- Inundation/deprivation: Current non-buyers are asked to start becoming buyers while current buyers are asked to stop buying. The intent is to get a fresh perspective on tangible and intangible benefits, pain points, as well as rich language about product/retailer and value.
- Visual attention tracking, wearable and/or stationary cameras: Observing behavior and non-behavior firsthand can help identify tension points or fixes those consumers/buyers may not be conscious of or unable to articulate.
- Metaphor Elicitation: imagery to help articulate feelings about experiences, brands/products that may be otherwise difficult to express verbally. Participants select images that represent emotions or needs or exemplify how they see a brand/retailer. Probing the selection helps to dig into their latent attitudes and perceptions.
- Story Telling, “Tweets,” Love Letters and Dear John Letters: used to uncover the shopper journey, the category/brand relationship, that “story” they have over time based on their experiences, capturing both the positive and negative aspects of their experiences.
3. Conducive Environment
Brainstorming needs a balance of play + structure. Once you have the building blocks for brainstorming or ideation sessions – solid insights of consumer/shopper understanding, a clear POV on the problems to solve – you can focus on the idea generation. To get here, whether your session is in-person or virtual, there’s a delicate blending of art and science. It may look like it’s all woo-hoo fun, but there’s a science and structure behind the play.
First, we want to establish an openness to creativity – to invite the blue-sky thinking. We achieve this by bringing in fun elements through gamification of activities, creating a unique and inspiring environment, and other types of play. We want to break clients out of their traditional mindset to allow their minds to be open to embracing the new.
To capture the output, we have a defined structure. What exactly is included in the output framework may vary based on the end goal of the session. Regardless, it helps to connect the dots from the idea to the insight it is based on and flesh it out so that the intent of the idea is not lost as it moves through refinement and development.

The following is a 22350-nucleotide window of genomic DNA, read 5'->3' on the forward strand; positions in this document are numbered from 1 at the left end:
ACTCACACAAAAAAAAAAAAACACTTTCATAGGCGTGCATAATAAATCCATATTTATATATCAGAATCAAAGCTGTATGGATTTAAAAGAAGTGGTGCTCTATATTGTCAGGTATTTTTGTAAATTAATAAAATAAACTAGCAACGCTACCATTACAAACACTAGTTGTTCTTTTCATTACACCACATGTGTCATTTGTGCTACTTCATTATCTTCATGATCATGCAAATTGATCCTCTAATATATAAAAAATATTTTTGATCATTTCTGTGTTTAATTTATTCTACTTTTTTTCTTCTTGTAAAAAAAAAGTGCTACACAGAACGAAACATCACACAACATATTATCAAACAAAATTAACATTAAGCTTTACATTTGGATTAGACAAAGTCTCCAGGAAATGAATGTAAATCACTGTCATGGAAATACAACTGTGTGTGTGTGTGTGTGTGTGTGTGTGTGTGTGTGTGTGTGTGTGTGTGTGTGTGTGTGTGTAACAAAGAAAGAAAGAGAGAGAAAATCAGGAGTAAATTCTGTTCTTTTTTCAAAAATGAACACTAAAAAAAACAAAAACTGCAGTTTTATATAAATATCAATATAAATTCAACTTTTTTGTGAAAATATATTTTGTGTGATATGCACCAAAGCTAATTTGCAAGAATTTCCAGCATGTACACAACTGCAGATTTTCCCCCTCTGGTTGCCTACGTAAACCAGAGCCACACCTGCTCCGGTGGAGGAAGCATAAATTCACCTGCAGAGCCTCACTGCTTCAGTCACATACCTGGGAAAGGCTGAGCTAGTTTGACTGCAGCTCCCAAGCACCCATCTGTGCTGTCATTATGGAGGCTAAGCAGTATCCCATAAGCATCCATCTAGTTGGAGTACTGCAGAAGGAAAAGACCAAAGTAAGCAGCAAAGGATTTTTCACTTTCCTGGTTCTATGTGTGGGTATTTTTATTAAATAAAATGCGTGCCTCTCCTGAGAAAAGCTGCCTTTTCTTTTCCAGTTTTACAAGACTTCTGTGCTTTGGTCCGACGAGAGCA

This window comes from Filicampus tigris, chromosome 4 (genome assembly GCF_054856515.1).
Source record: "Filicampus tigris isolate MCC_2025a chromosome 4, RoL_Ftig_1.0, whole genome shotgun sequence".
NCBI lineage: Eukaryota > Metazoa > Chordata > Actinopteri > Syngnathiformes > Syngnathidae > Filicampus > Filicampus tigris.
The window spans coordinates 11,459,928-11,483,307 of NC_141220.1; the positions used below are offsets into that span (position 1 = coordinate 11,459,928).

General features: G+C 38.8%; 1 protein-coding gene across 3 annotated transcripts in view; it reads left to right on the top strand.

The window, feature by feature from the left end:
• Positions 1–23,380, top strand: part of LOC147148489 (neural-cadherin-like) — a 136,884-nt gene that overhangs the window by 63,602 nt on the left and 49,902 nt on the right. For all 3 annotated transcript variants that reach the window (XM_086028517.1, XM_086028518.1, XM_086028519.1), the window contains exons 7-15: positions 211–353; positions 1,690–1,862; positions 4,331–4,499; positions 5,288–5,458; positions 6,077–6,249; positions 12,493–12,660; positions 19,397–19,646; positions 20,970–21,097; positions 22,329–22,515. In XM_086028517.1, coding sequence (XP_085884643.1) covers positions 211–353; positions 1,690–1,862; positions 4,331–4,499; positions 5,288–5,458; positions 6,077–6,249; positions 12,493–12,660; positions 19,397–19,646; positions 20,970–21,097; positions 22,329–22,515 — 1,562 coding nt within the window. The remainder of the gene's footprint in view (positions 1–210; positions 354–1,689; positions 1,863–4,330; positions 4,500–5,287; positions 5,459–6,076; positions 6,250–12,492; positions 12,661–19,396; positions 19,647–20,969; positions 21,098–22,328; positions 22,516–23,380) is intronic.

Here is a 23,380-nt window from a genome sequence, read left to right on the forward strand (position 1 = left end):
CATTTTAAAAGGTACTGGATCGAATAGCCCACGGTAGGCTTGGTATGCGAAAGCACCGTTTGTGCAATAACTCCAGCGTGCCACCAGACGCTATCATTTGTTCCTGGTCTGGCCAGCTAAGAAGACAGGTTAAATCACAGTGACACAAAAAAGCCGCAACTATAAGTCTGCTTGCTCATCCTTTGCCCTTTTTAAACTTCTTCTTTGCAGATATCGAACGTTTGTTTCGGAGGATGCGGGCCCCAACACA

In addition, whenever possible, we bring back in the consumer POV to create empathy and inspiration – whether it’s through video, quotes, photos, personas, etc. This helps the team keep the target audience top of mind. As we structure the specific ideation activities, we want to encourage active engagement from all the members. We ask the clients’ point person to assemble a cross-functional team to provide different perspectives on the issues at hand. We partner them up in small groups to facilitate contributions from all participants.
The exercises themselves are varied as some people favor verbal activities, whereas others are more visual thinkers. We want to tap into these different modes of thinking and come at the problems from different angles.
Sometimes, we even pair the clients with our Idea BuildersTM – forward-thinking and creatively-minded consumers recruited from a special panel to undergo creativity screening and ideation training. This synergy of the clients’ category expertise and consumers’ out-of-the-box thinking can lead to magic!
Finally, we have clear, dedicated points in the process for production vs. evaluation. This allows everyone to know what’s expected at each point in the process – whether it’s in the production mode or evaluation mode:
- In the production mode, there are no bad ideas because you never know what they can spark. You can let your mind go and come up with as many ideas as possible.
In evaluation mode, you want to look at the ideas with a critical and strategic lens – thinking about your brand equity, feasibility, and what’s relevant to consumers. This helps to filter out and prioritize ideas for moving through the innovation pipeline. Brainstorming when done correctly (with focus areas, consumer/shopper understanding, and a conducive environment), can deliver actionable and tangible ideas with consensus to deliver against them. We have seen it happen!